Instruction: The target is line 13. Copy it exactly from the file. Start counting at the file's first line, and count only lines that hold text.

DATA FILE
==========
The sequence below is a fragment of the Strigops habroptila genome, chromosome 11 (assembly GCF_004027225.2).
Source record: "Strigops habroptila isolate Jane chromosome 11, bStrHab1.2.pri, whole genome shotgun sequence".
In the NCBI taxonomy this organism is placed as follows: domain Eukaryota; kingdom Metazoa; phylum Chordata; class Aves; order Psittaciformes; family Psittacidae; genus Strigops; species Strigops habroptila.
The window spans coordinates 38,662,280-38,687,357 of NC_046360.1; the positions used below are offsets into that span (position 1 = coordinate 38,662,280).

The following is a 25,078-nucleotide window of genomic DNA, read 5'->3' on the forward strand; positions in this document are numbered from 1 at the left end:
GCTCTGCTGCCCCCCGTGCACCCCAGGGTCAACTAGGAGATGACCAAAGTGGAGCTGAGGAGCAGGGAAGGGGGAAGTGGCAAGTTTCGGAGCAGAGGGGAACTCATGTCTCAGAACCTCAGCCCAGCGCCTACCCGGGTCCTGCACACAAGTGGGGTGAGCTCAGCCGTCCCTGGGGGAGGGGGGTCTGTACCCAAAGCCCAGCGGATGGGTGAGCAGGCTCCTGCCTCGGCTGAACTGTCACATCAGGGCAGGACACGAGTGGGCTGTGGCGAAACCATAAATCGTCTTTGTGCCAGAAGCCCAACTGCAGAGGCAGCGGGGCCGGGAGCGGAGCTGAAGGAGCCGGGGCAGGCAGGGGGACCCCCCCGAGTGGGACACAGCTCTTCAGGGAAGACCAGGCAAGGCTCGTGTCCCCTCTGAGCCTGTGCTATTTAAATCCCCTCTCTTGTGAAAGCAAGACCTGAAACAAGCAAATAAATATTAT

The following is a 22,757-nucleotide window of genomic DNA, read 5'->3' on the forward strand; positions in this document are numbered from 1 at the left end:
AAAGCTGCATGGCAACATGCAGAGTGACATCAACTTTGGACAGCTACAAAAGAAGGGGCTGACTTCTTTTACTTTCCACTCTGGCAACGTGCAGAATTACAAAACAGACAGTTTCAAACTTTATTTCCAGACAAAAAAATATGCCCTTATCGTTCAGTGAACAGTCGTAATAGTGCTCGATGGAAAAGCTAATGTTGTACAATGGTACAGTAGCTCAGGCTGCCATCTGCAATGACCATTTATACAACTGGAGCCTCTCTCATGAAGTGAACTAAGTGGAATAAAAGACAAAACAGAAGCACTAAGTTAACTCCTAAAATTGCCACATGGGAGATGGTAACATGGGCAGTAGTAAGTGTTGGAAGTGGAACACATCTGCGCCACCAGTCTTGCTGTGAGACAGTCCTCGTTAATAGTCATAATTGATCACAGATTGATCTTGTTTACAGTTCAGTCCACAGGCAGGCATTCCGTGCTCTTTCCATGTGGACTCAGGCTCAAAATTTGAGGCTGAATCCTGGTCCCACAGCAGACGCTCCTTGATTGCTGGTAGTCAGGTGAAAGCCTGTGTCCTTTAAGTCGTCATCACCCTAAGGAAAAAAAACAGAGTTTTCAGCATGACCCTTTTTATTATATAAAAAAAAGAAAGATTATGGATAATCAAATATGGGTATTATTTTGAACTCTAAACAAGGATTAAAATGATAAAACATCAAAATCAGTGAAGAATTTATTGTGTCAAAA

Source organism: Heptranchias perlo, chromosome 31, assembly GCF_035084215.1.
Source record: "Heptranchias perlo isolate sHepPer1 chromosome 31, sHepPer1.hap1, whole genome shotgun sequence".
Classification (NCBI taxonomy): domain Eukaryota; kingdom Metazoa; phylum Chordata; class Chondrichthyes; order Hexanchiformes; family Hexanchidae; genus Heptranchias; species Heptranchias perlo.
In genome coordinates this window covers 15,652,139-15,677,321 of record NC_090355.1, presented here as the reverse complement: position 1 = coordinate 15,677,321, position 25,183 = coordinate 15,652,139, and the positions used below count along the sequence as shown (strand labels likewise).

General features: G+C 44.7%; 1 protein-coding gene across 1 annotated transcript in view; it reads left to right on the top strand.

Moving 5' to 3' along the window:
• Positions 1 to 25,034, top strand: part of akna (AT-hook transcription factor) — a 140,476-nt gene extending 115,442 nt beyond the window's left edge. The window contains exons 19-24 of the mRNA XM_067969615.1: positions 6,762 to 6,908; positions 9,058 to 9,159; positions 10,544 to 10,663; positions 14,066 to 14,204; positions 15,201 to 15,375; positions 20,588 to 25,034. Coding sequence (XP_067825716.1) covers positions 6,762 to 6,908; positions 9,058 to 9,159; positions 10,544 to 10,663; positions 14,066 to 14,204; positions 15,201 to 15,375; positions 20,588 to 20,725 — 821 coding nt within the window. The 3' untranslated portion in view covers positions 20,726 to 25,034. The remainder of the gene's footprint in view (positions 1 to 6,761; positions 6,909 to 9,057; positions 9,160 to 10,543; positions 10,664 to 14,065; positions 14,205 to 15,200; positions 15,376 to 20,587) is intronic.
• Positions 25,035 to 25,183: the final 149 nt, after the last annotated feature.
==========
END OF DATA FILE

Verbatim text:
General features: G+C 44.7%; 1 protein-coding gene across 1 annotated transcript in view; it reads left to right on the top strand.